FRT (facial recognition technology) used to be slow and clumsy. Machines, slower. Not so anymore, especially when augmented by Cloud resources.
So, the National Telecommunications and Information Administration put together businesses and consumer groups to avoid legislation, which could be dicey. Those talks have fallen apart over “informing consumers and obtaining permission to use” this FRT.
“The talks have covered a range of issues dealing with how companies store, use and share information they've gathered by using facial recognition, whether from photographs such as on social media sites, or from images captured by security cameras.” – infopackets
Well, both sides have viable points here, and I’m not advocating one or the other. A good starting point in understanding some of the issues can be found here. The consumer advocate groups (nine in number: American Civil Liberties Union; Center for Democracy & Technology; Center for Digital Democracy; Alvaro M. Bedoya, the executive director of the Center on Privacy & Technology at Georgetown University Law Center; Consumer Action; Consumer Federation of America; Consumer Watchdog; Common Sense Media; and Electronic Frontier Foundation) have withdrawn from talks conducted over the past 16 months.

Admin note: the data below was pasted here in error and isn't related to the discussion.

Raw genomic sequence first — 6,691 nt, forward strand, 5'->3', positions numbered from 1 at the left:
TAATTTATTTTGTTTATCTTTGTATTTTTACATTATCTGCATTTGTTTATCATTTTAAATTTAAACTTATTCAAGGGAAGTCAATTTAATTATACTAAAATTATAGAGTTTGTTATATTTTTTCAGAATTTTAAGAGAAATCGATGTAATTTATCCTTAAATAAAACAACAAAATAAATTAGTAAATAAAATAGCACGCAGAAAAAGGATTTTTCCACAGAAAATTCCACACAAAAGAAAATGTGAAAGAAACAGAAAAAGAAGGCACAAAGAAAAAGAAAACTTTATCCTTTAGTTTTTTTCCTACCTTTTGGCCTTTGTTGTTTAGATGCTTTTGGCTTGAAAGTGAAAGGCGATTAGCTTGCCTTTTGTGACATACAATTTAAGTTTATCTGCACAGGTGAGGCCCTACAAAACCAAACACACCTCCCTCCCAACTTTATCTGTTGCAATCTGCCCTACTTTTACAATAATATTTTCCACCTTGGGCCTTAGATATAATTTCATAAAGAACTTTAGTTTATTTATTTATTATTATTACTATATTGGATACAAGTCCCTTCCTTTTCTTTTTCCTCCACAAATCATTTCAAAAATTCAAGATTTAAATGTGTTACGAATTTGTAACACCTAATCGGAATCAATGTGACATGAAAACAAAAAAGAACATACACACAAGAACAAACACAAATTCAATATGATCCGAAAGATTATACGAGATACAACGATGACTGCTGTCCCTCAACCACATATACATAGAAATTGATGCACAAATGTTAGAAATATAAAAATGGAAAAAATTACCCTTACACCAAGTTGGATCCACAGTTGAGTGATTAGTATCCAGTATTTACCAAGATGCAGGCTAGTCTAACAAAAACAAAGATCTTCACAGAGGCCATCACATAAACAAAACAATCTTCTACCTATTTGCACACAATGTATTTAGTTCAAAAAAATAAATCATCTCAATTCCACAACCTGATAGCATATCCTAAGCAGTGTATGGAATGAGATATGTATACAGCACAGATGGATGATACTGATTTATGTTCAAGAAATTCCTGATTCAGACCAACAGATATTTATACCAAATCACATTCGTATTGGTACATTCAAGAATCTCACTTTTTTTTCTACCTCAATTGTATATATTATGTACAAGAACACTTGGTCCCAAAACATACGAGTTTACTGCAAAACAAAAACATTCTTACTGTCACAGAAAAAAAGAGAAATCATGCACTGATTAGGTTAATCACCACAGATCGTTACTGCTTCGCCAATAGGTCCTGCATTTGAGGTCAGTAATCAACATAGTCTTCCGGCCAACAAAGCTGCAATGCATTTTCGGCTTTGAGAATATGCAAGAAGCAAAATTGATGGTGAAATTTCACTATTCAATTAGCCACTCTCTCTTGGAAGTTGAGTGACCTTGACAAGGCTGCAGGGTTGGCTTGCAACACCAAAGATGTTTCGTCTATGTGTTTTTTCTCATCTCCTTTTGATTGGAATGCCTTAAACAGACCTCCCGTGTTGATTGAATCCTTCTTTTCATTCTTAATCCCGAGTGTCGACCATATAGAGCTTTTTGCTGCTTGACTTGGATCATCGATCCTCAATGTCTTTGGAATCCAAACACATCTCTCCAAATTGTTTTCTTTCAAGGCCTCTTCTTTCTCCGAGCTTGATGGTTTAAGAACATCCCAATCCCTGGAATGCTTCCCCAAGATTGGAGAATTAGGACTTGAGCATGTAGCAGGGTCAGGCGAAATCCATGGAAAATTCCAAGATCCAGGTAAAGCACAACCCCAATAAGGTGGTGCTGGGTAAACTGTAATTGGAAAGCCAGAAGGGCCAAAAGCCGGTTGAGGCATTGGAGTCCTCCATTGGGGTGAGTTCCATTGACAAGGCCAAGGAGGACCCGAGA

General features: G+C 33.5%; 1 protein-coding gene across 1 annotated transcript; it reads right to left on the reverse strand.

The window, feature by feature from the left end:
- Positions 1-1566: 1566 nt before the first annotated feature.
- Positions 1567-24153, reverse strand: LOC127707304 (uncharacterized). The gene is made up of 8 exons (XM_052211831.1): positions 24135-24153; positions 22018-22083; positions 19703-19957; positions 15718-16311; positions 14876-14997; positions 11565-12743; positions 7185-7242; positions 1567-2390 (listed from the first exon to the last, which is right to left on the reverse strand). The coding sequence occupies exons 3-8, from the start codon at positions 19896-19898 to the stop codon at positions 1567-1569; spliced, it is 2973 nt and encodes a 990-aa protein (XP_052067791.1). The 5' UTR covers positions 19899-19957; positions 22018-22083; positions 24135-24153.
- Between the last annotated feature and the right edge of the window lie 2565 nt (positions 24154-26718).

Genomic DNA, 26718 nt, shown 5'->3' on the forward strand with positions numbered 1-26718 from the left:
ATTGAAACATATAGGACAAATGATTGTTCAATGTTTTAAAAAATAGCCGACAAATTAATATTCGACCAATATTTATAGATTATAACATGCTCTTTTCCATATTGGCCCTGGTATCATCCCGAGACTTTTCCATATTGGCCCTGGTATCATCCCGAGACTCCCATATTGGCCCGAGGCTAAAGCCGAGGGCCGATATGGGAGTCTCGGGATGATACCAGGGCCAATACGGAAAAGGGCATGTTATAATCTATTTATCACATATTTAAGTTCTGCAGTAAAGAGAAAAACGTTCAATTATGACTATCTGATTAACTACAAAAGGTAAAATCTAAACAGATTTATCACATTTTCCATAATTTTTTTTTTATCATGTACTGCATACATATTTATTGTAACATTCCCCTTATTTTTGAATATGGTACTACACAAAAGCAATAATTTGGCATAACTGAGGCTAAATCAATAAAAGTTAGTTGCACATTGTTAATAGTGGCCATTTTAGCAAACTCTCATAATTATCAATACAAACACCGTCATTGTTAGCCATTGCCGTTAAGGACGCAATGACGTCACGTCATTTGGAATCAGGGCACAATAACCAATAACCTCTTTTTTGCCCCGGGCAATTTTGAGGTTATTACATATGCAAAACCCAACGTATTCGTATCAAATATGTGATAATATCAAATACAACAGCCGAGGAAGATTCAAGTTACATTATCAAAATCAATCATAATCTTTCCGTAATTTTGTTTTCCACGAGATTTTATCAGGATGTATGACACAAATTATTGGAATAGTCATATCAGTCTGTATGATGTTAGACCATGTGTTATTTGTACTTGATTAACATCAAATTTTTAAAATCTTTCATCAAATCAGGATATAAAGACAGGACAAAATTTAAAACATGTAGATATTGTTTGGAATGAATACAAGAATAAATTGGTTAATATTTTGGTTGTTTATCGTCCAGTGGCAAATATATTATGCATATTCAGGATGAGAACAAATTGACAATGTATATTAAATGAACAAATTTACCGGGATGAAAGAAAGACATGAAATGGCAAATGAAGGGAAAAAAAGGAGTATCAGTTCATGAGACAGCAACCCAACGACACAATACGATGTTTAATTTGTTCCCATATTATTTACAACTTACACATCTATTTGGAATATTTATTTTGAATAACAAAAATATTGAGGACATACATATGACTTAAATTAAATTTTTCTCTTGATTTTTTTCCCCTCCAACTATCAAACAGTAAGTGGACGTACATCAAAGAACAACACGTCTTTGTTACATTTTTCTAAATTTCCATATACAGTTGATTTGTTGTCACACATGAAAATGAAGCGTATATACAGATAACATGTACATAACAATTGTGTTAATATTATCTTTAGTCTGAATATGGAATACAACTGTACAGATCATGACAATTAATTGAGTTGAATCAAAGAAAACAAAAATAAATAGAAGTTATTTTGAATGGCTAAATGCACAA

The make or break appears to be explicit permission:
“[but] the privacy advocates said they were giving up on talks because they could not achieve what they consider minimum rights for consumers — the idea that companies should seek and obtain permission before employing face recognition to identify individual people on the street.
“At a base minimum, people should be able to walk down a public street without fear that companies they’ve never heard of are tracking their every movement — and identifying them by name — using facial recognition technology,” the privacy and consumer groups said in a statement. “Unfortunately, we have been unable to obtain agreement even with that basic, specific premise.” – NYT
One industry spokesperson stated that they would proceed to work out a policy with or without the consumer protection groups. Ho hum. The current administration has already come down on the side of more protection for the public and consumers regarding privacy issues (while not securing vital info on millions of Federal gov’t. workers…lol). Also, Texas and Illinois have passed state laws requiring companies to notify people and obtain their permission before taking facial scans or sharing their biometric information.
“Mr. Bedoya said consumer advocates were troubled by the possibility that the federally convened face recognition discussions could end up endorsing an industry code of conduct that undermined those state laws.
“The message sent is clear,” he said in an email. “If you are a consumer, and you want better privacy laws, you should call your state legislator and head to your state capitol. Just don’t come to Washington, D.C.” –ibid
As we all become naught more than commodities and privacy? Puhleeeze.